Early Morning Exercise in Little Haven Nature Reserve

I should explain that I have been a volunteer with the Essex Wildlife Trust {EWT}  since 1993. Once I thought nothing of joining three work parties a week but age has reduced me to once a week in either Little Haven Nature Reserve or Valerie Wells Wood. During these virus days my exercise is walking around Daws Heath and I often choose the reserve for my constitutional. Here is a brief illustrated report from one such wander.

Sunday 26th April 2020. Awoke at 3.30am. Could not get back to sleep so read book for ages. Went back to sleep briefly and wide awake at 6.15. Had light breakfast and then as the weather was all blue sky and sunshine went for walk on the Little Haven Reserve, a bit before 7am. Huge bird song and no humans encountered so very pleasant – and safe! The sun was perfect for a few phone pictures.

5 acre field is one of many kept for hay for EWT funds. Many local horses have enjoyed our hay in their stables. None of the Little Haven fields have had any fertilisers or other additions since the Trust took them over 23 years ago.

Wyburns Wood is in the north east corner of the reserve and its northern boundary is the A127. Our coppice site for the winter of 2019-2020 is against the eastern edge of the wood. My photo is of the coppice site as seen from one of the main paths.

The cutting time (starting and completion dates) is controlled by the regulations in a licence provided by the Forestry Commission. Generally speaking we cut and then clear as we go along; although as happens sometimes we get behind and the finishing deadline of our licence to cut is fast approaching. This results in furious cutting to complete the one acre site.  Catching up on the clearing process is permitted to continue later but this time it has been delayed by the virus. That is why you can see quite a lot of wood lying around still. This photo of the coppice site shows the view from the path.

Look what has taken over in the next photo – bluebells everywhere. All the Daws Heath woods have wonderful bluebell displays.

The two wood stacks in the next photo are the traditional cords i.e. 8’x4’x4′. Once the wood is in these fairly strict heaps it is much easier for the warden to calculate how much firewood he has for sale – EWT funds again. We have many customers and we always sell out.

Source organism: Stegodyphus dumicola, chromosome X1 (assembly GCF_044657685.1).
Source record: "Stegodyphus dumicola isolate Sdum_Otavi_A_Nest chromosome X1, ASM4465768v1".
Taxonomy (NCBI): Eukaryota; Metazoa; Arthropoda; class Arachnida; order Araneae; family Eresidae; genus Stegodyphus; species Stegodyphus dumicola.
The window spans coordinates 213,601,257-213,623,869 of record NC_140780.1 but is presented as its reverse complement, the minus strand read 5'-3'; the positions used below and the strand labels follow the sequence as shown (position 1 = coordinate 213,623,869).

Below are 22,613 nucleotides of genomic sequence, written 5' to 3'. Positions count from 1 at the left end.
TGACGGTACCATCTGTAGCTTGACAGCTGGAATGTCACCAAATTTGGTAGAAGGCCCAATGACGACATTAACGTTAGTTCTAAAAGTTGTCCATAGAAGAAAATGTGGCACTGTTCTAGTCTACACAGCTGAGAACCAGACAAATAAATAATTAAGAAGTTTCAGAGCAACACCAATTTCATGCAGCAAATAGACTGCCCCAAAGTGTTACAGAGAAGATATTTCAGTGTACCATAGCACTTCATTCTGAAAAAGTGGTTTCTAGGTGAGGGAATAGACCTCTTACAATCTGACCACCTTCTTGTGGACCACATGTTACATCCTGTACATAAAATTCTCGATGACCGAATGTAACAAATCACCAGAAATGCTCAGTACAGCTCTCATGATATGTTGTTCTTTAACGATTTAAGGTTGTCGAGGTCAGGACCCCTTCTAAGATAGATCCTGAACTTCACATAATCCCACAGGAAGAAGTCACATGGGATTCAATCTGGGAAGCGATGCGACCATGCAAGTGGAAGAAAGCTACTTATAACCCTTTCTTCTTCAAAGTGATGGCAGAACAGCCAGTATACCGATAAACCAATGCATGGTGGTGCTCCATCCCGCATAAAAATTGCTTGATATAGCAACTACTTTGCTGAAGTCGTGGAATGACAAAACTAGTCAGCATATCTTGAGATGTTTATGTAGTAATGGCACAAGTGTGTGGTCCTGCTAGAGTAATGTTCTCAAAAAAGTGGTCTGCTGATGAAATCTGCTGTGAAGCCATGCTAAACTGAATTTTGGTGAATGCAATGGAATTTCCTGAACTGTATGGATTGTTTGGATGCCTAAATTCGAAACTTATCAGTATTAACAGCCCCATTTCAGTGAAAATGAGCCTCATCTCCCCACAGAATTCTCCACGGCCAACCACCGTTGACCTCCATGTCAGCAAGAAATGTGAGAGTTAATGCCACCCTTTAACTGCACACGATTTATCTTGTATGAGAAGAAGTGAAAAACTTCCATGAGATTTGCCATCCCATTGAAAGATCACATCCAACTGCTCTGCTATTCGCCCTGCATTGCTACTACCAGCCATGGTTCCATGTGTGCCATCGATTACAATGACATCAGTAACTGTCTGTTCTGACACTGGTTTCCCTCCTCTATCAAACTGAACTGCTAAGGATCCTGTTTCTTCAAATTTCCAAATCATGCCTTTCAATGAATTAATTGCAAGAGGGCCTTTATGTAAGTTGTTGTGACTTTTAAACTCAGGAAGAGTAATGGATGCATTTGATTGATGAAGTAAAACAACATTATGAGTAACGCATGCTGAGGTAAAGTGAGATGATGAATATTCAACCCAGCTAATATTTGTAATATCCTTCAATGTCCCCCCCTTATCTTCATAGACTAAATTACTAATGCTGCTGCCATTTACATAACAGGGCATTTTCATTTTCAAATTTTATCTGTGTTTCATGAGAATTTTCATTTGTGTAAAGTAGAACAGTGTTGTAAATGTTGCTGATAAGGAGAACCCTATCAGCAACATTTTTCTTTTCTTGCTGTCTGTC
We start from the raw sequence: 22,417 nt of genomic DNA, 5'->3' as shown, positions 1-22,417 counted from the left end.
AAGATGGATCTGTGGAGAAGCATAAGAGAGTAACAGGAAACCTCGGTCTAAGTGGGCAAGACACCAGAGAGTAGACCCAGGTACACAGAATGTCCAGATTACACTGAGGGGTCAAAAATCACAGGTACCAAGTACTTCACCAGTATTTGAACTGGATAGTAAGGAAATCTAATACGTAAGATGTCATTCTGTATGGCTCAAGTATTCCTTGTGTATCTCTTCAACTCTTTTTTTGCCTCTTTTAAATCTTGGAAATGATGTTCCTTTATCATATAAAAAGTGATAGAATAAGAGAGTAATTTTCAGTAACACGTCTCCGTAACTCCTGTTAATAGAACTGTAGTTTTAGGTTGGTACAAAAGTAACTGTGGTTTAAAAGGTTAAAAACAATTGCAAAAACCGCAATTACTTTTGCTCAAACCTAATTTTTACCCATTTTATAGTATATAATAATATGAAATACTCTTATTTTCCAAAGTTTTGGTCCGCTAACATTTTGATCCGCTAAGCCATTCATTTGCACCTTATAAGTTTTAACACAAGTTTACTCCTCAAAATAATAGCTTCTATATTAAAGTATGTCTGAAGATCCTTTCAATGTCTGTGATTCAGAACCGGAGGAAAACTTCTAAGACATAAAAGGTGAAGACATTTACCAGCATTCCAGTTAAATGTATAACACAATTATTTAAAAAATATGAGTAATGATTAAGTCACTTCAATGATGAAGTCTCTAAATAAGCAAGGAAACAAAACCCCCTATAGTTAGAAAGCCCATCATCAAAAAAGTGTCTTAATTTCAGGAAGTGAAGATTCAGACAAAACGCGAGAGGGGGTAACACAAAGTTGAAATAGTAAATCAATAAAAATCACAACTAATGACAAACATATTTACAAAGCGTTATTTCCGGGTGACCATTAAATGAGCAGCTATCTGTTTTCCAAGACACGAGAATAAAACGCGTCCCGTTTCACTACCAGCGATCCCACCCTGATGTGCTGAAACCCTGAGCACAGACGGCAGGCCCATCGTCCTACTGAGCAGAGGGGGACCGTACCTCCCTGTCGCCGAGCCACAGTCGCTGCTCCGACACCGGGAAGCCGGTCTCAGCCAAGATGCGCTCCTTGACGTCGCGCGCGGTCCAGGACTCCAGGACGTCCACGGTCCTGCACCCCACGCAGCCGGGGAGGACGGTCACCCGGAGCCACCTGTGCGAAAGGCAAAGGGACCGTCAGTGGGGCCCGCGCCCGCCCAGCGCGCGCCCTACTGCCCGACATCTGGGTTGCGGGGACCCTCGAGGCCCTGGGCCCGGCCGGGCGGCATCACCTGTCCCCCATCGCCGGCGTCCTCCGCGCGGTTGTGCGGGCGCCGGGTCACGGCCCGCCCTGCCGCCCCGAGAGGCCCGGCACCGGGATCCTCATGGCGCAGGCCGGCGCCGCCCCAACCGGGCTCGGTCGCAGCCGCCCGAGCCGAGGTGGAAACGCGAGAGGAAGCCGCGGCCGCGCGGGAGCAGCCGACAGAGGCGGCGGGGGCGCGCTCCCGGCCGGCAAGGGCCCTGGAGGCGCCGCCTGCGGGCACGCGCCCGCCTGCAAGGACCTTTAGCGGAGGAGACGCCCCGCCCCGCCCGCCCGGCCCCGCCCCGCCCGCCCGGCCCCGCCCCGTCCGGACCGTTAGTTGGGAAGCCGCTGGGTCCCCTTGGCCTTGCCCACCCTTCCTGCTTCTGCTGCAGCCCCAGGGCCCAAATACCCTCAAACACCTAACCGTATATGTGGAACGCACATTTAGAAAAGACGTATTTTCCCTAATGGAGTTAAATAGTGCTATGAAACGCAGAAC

In 1999 there was only one small patch of heather in Starvelarks Wood but all the heather you can see in the next picture will be in bloom at some point fairly soon. The heather continues to spread.

Here’s a photo from August last year from the same spot with all the heather in bloom.

Starvelarks Wood was planted around 220 years ago as a sweet chestnut plantation although it is likely that at least part of the wood had been a wood long before that. The work parties have to keep the woodland on each side of the electricity lines clear and cut it regularly in a rotation system. Immediately under the lines an experiment has been going on for some years now. The trees have been gradually and deliberately uprooted. The result is the appearance of several plants typical of acidic heathland (after all it is Daws HEATH) and our current warden, Steve, is often to be found on hands and knees inspecting the flora and keeping a close record. He has discovered many of these same species in other parts of Daws Heath including Valerie Wells Wood.

Last picture is on the long straight permissive path in Starvelarks at a junction of four paths. The nesting box is usually inhabited by blue tits.

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